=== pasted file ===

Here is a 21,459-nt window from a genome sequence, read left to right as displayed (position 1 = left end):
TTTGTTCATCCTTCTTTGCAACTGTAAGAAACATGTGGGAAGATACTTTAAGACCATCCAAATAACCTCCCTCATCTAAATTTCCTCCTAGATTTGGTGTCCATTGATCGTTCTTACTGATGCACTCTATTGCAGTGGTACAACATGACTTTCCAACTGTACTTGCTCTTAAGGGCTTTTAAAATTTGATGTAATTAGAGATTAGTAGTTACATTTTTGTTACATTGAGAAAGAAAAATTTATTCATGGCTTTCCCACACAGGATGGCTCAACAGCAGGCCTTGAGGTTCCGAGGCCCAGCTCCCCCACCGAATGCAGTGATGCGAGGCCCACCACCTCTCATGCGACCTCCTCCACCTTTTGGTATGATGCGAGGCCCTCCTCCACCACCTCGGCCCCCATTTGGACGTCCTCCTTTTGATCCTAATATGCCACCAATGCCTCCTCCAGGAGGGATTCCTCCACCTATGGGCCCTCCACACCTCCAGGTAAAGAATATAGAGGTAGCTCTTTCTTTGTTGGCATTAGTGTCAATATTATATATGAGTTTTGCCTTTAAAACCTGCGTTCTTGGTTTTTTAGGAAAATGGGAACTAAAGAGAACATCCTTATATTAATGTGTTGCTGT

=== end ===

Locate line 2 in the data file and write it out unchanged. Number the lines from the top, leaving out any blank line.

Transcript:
TTTGTTCATCCTTCTTTGCAACTGTAAGAAACATGTGGGAAGATACTTTAAGACCATCCAAATAACCTCCCTCATCTAAATTTCCTCCTAGATTTGGTGTCCATTGATCGTTCTTACTGATGCACTCTATTGCAGTGGTACAACATGACTTTCCAACTGTACTTGCTCTTAAGGGCTTTTAAAATTTGATGTAATTAGAGATTAGTAGTTACATTTTTGTTACATTGAGAAAGAAAAATTTATTCATGGCTTTCCCACACAGGATGGCTCAACAGCAGGCCTTGAGGTTCCGAGGCCCAGCTCCCCCACCGAATGCAGTGATGCGAGGCCCACCACCTCTCATGCGACCTCCTCCACCTTTTGGTATGATGCGAGGCCCTCCTCCACCACCTCGGCCCCCATTTGGACGTCCTCCTTTTGATCCTAATATGCCACCAATGCCTCCTCCAGGAGGGATTCCTCCACCTATGGGCCCTCCACACCTCCAGGTAAAGAATATAGAGGTAGCTCTTTCTTTGTTGGCATTAGTGTCAATATTATATATGAGTTTTGCCTTTAAAACCTGCGTTCTTGGTTTTTTAGGAAAATGGGAACTAAAGAGAACATCCTTATATTAATGTGTTGCTGT